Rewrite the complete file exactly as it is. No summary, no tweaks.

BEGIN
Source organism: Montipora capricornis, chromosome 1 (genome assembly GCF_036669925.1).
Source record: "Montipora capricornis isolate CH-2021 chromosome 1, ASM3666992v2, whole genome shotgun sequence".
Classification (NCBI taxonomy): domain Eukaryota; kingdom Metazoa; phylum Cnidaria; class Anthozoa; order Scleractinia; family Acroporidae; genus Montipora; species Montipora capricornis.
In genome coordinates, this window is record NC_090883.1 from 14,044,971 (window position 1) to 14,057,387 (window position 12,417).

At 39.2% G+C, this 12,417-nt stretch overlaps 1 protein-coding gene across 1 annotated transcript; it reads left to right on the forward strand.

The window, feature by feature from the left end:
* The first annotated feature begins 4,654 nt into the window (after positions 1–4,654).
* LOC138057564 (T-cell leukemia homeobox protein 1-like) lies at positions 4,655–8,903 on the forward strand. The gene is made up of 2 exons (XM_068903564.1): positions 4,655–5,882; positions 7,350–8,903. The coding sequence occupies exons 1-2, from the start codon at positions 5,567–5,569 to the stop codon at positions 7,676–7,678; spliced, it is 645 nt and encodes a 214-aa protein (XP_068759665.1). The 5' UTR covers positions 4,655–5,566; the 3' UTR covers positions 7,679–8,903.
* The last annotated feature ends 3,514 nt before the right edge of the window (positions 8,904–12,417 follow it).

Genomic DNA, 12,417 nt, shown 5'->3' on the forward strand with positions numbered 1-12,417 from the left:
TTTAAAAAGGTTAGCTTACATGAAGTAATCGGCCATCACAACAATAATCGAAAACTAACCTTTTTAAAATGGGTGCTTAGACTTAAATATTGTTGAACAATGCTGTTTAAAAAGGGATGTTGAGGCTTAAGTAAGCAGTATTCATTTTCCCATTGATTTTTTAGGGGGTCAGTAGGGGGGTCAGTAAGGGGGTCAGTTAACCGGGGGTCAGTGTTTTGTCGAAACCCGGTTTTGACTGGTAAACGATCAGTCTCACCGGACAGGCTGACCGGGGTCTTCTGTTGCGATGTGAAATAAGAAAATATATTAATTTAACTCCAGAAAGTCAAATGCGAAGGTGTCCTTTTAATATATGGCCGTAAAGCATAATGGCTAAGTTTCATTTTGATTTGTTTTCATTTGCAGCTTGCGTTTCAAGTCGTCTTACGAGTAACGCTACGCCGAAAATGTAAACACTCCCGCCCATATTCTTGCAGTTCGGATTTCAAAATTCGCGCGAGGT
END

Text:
Source organism: Montipora capricornis, chromosome 1 (genome assembly GCF_036669925.1).
Source record: "Montipora capricornis isolate CH-2021 chromosome 1, ASM3666992v2, whole genome shotgun sequence".
Classification (NCBI taxonomy): domain Eukaryota; kingdom Metazoa; phylum Cnidaria; class Anthozoa; order Scleractinia; family Acroporidae; genus Montipora; species Montipora capricornis.
In genome coordinates, this window is record NC_090883.1 from 14,044,971 (window position 1) to 14,057,387 (window position 12,417).

At 39.2% G+C, this 12,417-nt stretch overlaps 1 protein-coding gene across 1 annotated transcript; it reads left to right on the forward strand.

The window, feature by feature from the left end:
* The first annotated feature begins 4,654 nt into the window (after positions 1–4,654).
* LOC138057564 (T-cell leukemia homeobox protein 1-like) lies at positions 4,655–8,903 on the forward strand. The gene is made up of 2 exons (XM_068903564.1): positions 4,655–5,882; positions 7,350–8,903. The coding sequence occupies exons 1-2, from the start codon at positions 5,567–5,569 to the stop codon at positions 7,676–7,678; spliced, it is 645 nt and encodes a 214-aa protein (XP_068759665.1). The 5' UTR covers positions 4,655–5,566; the 3' UTR covers positions 7,679–8,903.
* The last annotated feature ends 3,514 nt before the right edge of the window (positions 8,904–12,417 follow it).

Genomic DNA, 12,417 nt, shown 5'->3' on the forward strand with positions numbered 1-12,417 from the left:
TTTAAAAAGGTTAGCTTACATGAAGTAATCGGCCATCACAACAATAATCGAAAACTAACCTTTTTAAAATGGGTGCTTAGACTTAAATATTGTTGAACAATGCTGTTTAAAAAGGGATGTTGAGGCTTAAGTAAGCAGTATTCATTTTCCCATTGATTTTTTAGGGGGTCAGTAGGGGGGTCAGTAAGGGGGTCAGTTAACCGGGGGTCAGTGTTTTGTCGAAACCCGGTTTTGACTGGTAAACGATCAGTCTCACCGGACAGGCTGACCGGGGTCTTCTGTTGCGATGTGAAATAAGAAAATATATTAATTTAACTCCAGAAAGTCAAATGCGAAGGTGTCCTTTTAATATATGGCCGTAAAGCATAATGGCTAAGTTTCATTTTGATTTGTTTTCATTTGCAGCTTGCGTTTCAAGTCGTCTTACGAGTAACGCTACGCCGAAAATGTAAACACTCCCGCCCATATTCTTGCAGTTCGGATTTCAAAATTCGCGCGAGGT